Even if it is generally accepted that competition between states to see who can dole out more subsidies is an unhealthy form of state competition, action is not easily taken. Careful consideration must be given to what reforms might be taken, particularly in the context of today’s political environment in which states are encouraged to compete in this deleterious way.
An immediate and obvious solution for a state is to simply stop handing out subsidies. But the political gain to be had by handing out a subsidy, which allows policymakers to take credit for a company relocating to the state or an expansion of an existing facility — even if the subsidy had nothing to do with it at all — is hard for any policymaker to resist. This is because the opportunities that are foregone because the subsidy was awarded — the capital investment that did not happen in a company that did not receive the subsidy or a job that was not created somewhere else in the state — remain unseen by the public at large. This is true although the economic benefits of lost opportunities are likely larger than the benefits that result from the subsidy, resulting in a net loss. In the end, the opportunity for good press for a policymaker trumps all the net negatives of a bad policy.
Due to the political calculus just described, it is difficult for any coalition of policymakers to “unilaterally disarm” their state in the subsidy battle even when there are demonstrable benefits to doing so. If a group of states decided to simultaneously disarm, on the other hand, then as long as all could make a credible commitment not to renege on the deal, everyone would be better off. This is what is known in game theory economics as a “collective action problem.” Every player would be better off with the outcome in which everyone was disarmed, but nobody is willing to make the first move in that direction for fear that they would be worse off if other players do not follow suit.
This same collective action phenomenon exists with international trade. The government of a nation can capture the political benefit of sheltering a particular industry with trade barriers, usually in the form of tariffs on imports, even though citizens of all nations would benefit from free trade with low or no tariff barriers. A high tariff on a good benefits that good’s producers in the nation with the tariff because other countries’ product are made artificially more expensive for consumers in the tariff-imposing country.
If states were able to charge tariffs against other states, they could do so in the name of protecting and developing homegrown industries and jobs. In a very real sense, giving tax preferences and subsidies to certain companies but not others is a form of trade barrier not unlike tariffs. Instead of favoring an industry by increasing costs for its competitors, states artificially lower costs for the industry that locates within its borders. Just as a tariff favors one good or industry over another, so do state government grants and tax subsidies.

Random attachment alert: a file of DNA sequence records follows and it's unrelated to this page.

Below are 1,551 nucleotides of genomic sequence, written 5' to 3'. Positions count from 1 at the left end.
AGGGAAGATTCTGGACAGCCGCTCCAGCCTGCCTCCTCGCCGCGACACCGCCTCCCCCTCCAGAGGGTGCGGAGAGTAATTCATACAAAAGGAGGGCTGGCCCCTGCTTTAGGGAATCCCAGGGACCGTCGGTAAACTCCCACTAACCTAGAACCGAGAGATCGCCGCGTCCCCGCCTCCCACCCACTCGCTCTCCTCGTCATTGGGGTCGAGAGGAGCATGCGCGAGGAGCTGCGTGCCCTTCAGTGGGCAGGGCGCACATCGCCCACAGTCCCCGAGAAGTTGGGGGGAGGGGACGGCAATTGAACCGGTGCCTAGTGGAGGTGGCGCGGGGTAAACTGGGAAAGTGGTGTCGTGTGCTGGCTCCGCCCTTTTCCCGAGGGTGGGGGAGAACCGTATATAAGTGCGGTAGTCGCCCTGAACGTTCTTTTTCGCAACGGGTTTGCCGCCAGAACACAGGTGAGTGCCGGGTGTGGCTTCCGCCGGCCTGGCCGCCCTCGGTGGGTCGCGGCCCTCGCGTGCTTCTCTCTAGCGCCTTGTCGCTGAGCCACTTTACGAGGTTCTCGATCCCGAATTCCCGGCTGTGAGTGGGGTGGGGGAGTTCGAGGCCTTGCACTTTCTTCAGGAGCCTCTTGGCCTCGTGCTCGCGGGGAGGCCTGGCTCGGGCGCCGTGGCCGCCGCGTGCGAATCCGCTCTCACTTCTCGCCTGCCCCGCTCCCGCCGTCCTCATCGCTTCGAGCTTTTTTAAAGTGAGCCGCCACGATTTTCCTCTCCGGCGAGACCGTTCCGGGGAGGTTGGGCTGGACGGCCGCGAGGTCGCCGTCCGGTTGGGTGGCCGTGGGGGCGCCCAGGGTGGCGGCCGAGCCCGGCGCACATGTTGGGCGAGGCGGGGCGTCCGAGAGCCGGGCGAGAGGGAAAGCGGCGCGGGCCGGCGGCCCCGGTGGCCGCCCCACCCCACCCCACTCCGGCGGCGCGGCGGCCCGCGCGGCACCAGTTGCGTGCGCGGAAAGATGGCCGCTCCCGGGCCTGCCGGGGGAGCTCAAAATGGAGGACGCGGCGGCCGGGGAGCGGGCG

The authors of the U.S. Constitution were quite aware of the problems inherent in states erecting barriers to trade between them. It was a very real problem during the period of the Articles of Confederation when states sometimes charged tariffs on goods purchased from other states or imposed tariffs on imports that crossed their borders but were purchased in other states. At the time, states could erect their own tariff barriers against international imports, especially from Britain. Citizens could get around these by buying the same goods from other states with low tariffs, so state-to-state trade barriers were erected.
This problem was ultimately solved through the Commerce Clause in the U.S. Constitution, which gives Congress the exclusive power to regulate commerce among the states. Congress quickly enacted prohibitions against state-to-state tariffs after ratification of the Constitution. In so doing, they created the geographically largest free trade zone at the time. This policy contributed to the rapid economic rise of the United States because states could economically specialize according to economic realities and real innovations, uninfluenced by artificial costs like tariffs.
In international trade, collective action problems related to tariffs have been solved to some degree through bilateral and multilateral treaties between nations, the conditions of which require the lowering of trade barriers. Enforcement mechanisms for such treaties range from fines issued from an international adjudicator — in this case, the World Trade Organization — or by a “countervailing duty” which is a tariff that can be imposed on the imports from a nation that has been proven to violate the terms of the treaty or agreement. No matter how the treaties are structured, they all have the same goal: to make free trade the default policy, not the exception.
The same mechanism and logic can apply to a “cease-fire” agreement between the states concerning corporate welfare. Interstate compacts (contracts between states that are allowed under the constitution) could reboot healthy competition between states and codify a discontinuation of corporate welfare subsidies, especially those intended to further one state’s economic interests over another’s.
A compact in and of itself may not completely solve the collective action problem, since no one state or small number of states will agree to end all corporate welfare subsidies while others continue to offer them. To encourage states to join the compact, it must contain within it a provision prohibiting compacting states from competing with each other through corporate welfare schemes. However, compacting states could still compete in this way with states that have not entered the compact.
It’s also important to note that this compact would have built into it a provision that could be described as a “we jump when we all jump” provision. That is to say the cease-fire would only kick in when a threshold number of states enter the compact. Not only will this create a bigger “free trade zone” within the compact and consequently increase its likely effectiveness at achieving the desired results, but it would also avoid what may be called the “chump problem” — a situation in which only a few states join the compact, but because the provisions are in force immediately, feel like chumps for doing so. This increases the likelihood of those states terminating the compact and extinguishing the promise such a compact could provide over the long term.